Often a WIP (work in progress) can go cold on one. That’s probably why this acronym has become part of quilting lore. It is also probably safe to say that all quilters have at least one WIP languishing in a drawer or box. I am too scared to count how WIPs I have, but I can say that this week one of them got completed.
Some of you may recognise these stars, as I have twice before written about them — in July 2018 after completing a workshop with Doortjie Gersbach on how to piece 13 different large stars and then a year later I posted a photograph of the pieced quilt top. I did sandwich it and started to hand quilt around the stars, but other projects got in the way and this quilt again went cold on me.
Having recently finished a set of quilts that were handstitched I felt drawn back to my sewing machine. This WIP sprung to mind after I saw a post on Instagram of an organically quilted work. Unfortunately I did not note the name of the maker and apologise for not crediting the source of my inspiration. I used my walking foot and stitched in wavy lines, starting from the centre of the quilt and stitched from top to bottom and then back up again. It was more relaxing than straight line quilting as one does not have to concentrate on keeping the lines evenly spaced. This method is also referred to as wavy line quilting. I am pleased I have discovered it.
First I practised on one of the star blocks that had not been included in the quilt. I did quilt the entire piece and the photograph of it half-stitched is to show the effect of the wavy quilted lines.
This gave me courage and so I boldy sewed black lines over the stars in the quilt top. But first I hand quilted around all the stars to stablise the quilt. This is another method that I recently stumbled on — a combination of hand and machine quilting, where the hand quilting obviates the need to tack or tension the quilt with pins.
The quilt before it was machine quilted (left) and the quilt when it was halfway through being organically quilted by machine.
The season has turned, we are on the cusp between spring and summer, and have had our first soaking rains. The vegetable seeds and seedlings planted in September are sprouting. Yesterday I noticed that the pumpkin seeds have sprouted, meanwhile the radish seeds have grown apace and are being harvested for salads and sandwiches. It lifts one’s spirits to see the garden grow. In anticipation of today’s post I raked four barrowfuls (or barrowsful) of leaves from the herb-and-vegetable garden, weeded it and neatened the edges for a photo-shoot.
This glimpse of my garden is to introduce a recently completed quilt (with apologies for the poor photograph).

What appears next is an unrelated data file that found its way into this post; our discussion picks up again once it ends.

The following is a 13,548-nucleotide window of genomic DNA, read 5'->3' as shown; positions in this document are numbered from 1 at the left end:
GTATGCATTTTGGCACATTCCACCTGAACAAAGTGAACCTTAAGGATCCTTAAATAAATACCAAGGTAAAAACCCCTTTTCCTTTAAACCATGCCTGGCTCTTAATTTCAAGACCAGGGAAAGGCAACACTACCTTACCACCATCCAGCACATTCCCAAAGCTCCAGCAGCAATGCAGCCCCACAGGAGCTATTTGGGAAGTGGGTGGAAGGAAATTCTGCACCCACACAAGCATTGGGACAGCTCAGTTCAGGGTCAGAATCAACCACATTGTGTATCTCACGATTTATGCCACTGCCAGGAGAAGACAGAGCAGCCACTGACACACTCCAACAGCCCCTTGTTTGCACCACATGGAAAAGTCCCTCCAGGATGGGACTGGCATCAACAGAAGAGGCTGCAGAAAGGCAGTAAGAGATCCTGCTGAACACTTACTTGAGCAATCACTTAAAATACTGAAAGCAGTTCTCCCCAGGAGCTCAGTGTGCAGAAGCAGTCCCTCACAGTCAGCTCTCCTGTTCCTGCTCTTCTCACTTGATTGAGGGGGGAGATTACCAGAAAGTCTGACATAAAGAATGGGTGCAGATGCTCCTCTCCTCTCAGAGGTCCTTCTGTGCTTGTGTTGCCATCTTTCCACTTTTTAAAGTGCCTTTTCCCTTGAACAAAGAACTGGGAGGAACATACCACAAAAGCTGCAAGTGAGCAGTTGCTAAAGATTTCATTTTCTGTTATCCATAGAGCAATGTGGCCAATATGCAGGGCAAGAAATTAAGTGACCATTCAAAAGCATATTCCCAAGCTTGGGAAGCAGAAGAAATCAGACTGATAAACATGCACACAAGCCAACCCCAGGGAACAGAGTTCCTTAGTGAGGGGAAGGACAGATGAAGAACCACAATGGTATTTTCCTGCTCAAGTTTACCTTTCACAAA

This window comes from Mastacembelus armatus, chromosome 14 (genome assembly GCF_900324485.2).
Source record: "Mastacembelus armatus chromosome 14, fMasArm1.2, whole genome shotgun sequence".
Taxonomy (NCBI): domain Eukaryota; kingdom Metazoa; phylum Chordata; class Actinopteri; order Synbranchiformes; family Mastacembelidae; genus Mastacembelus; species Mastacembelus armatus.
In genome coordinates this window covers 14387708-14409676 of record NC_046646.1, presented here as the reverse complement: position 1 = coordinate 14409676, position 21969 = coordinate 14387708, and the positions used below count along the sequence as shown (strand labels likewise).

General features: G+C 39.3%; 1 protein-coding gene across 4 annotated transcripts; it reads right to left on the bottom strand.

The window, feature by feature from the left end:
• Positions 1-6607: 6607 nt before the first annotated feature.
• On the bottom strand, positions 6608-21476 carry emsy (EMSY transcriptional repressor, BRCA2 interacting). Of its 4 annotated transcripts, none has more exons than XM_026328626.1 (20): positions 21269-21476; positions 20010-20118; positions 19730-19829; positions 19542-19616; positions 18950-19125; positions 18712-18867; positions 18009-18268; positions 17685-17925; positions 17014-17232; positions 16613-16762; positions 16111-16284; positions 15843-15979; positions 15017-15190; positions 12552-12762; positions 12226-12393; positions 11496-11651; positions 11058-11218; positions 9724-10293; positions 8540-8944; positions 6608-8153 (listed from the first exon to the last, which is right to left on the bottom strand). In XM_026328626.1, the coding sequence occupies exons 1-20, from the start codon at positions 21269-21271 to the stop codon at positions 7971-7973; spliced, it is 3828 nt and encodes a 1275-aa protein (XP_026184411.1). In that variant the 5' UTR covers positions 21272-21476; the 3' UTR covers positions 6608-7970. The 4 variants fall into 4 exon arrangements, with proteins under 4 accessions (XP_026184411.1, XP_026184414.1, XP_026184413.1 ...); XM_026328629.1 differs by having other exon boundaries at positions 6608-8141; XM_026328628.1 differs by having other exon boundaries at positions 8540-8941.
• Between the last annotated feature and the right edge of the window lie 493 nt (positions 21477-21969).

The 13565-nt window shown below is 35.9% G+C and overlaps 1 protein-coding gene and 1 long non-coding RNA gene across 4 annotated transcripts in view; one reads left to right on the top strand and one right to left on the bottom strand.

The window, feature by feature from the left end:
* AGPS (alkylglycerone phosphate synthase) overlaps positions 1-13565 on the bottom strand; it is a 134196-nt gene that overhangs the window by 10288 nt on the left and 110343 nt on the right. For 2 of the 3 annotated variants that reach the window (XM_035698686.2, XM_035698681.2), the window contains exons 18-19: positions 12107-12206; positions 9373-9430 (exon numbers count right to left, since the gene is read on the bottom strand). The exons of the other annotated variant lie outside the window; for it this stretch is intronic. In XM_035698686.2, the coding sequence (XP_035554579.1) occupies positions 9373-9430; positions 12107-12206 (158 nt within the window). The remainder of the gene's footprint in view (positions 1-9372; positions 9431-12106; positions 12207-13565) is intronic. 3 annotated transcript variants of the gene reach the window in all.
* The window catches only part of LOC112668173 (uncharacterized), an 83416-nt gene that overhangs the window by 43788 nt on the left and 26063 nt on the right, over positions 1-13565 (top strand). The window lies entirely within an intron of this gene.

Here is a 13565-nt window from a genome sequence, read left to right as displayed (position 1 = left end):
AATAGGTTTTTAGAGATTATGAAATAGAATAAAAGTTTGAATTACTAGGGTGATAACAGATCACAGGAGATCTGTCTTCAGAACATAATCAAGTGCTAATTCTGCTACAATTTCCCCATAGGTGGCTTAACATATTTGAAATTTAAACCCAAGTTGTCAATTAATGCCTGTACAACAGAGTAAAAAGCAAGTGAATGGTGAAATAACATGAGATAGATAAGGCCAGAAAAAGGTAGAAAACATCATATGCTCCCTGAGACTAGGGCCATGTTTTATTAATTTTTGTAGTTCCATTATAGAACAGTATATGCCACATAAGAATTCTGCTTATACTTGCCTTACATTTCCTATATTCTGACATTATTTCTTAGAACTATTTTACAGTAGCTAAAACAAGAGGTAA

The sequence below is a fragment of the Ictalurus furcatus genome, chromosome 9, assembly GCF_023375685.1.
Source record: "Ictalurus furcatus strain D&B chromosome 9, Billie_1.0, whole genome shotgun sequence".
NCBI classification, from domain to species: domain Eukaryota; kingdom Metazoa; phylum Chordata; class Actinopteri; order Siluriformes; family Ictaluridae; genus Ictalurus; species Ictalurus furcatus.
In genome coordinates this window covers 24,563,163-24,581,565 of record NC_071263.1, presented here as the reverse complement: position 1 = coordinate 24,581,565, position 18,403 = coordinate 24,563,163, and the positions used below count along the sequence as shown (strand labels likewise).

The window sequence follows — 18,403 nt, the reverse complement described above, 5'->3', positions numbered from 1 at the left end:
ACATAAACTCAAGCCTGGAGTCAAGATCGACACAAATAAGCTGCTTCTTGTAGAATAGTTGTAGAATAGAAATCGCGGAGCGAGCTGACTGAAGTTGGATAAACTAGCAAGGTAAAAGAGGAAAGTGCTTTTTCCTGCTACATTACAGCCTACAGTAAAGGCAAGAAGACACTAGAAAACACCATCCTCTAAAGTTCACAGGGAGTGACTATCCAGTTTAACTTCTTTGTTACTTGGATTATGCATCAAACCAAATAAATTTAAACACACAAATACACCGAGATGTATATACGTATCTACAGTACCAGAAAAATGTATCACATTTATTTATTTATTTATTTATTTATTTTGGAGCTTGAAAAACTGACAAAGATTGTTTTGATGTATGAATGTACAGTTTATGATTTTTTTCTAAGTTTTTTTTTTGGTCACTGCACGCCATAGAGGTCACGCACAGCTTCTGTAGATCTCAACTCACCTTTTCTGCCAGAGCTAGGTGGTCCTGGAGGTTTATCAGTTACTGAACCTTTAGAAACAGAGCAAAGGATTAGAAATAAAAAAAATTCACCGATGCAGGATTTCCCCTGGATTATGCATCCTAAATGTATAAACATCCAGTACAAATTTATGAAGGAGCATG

After stitching, gardening is one of my favourite activities, hence a quilt to depict this. Some of you may recognise the trowel, which appeared in a smaller format in one of the samplers I made for a Stitch Club exercise. I “cheated” and enlarged the drawing via a photocopier (from A4 to A3 size). It is intentionally oversized so that it stands out against the heavily hand stitched background. In real life the beautifully wrought forked trowel has a wooden handle and stainless steel prongs and these have been represented with hand dyed brown fabric and silver lamé. To accentuate the steel material the lamé has been heavily overstiched by machine. The trowel was appliquéd onto the quilt after it had been stitch-quilted and bound. For the hand stitching I used no. 12 perle thread in shades of green and brown and followed the patterning in the background fabric, which is an Amafu hand dyed block print. The leaf patterns, squares, triangles, and lines printed onto the fabric represent the foliage and structural elements of a garden and these patterns are subtly accentuated through the hand stitching.
This is not the first time that I am writing about hand stitching. I will try not to repeat myself on the delights of using a needle and thread to transform a piece of plain fabric. This week’s excitement was the arrival of hanks of hand dyed no. 12 perlé thread from House of Embroidery.
My local quilt shop (LQS) kindly ordered a new hank for me. To make sure, she ordered the two shades that best matched the plum coloured hank acquired a year ago. They are both enticing and enchanting and I could not resist taking both of them. They arrived not a moment too soon, as I do not have enough thread to make my October kantha stitch sampler.
For the September sampler I intended to stitch a flower to celebrate the arrival of spring, and started stitching from the centre. This is where the needle and thread led me.